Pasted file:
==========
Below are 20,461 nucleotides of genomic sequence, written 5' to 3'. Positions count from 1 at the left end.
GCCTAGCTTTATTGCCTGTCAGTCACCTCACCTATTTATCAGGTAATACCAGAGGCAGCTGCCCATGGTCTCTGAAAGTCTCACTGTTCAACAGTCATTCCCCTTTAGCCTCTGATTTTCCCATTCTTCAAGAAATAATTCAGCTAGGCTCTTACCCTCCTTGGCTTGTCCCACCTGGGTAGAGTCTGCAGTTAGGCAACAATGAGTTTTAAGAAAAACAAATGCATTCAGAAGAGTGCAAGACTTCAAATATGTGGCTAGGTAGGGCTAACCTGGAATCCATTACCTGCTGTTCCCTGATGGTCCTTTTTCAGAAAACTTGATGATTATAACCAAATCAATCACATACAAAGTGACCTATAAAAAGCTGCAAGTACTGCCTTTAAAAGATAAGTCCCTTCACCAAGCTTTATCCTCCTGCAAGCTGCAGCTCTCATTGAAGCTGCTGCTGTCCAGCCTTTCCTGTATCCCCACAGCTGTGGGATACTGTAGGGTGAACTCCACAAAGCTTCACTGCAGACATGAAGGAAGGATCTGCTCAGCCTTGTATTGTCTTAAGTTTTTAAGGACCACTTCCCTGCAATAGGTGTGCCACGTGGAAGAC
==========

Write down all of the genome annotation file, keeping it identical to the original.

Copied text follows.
Below are 20,461 nucleotides of genomic sequence, written 5' to 3'. Positions count from 1 at the left end.
GCCTAGCTTTATTGCCTGTCAGTCACCTCACCTATTTATCAGGTAATACCAGAGGCAGCTGCCCATGGTCTCTGAAAGTCTCACTGTTCAACAGTCATTCCCCTTTAGCCTCTGATTTTCCCATTCTTCAAGAAATAATTCAGCTAGGCTCTTACCCTCCTTGGCTTGTCCCACCTGGGTAGAGTCTGCAGTTAGGCAACAATGAGTTTTAAGAAAAACAAATGCATTCAGAAGAGTGCAAGACTTCAAATATGTGGCTAGGTAGGGCTAACCTGGAATCCATTACCTGCTGTTCCCTGATGGTCCTTTTTCAGAAAACTTGATGATTATAACCAAATCAATCACATACAAAGTGACCTATAAAAAGCTGCAAGTACTGCCTTTAAAAGATAAGTCCCTTCACCAAGCTTTATCCTCCTGCAAGCTGCAGCTCTCATTGAAGCTGCTGCTGTCCAGCCTTTCCTGTATCCCCACAGCTGTGGGATACTGTAGGGTGAACTCCACAAAGCTTCACTGCAGACATGAAGGAAGGATCTGCTCAGCCTTGTATTGTCTTAAGTTTTTAAGGACCACTTCCCTGCAATAGGTGTGCCACGTGGAAGAC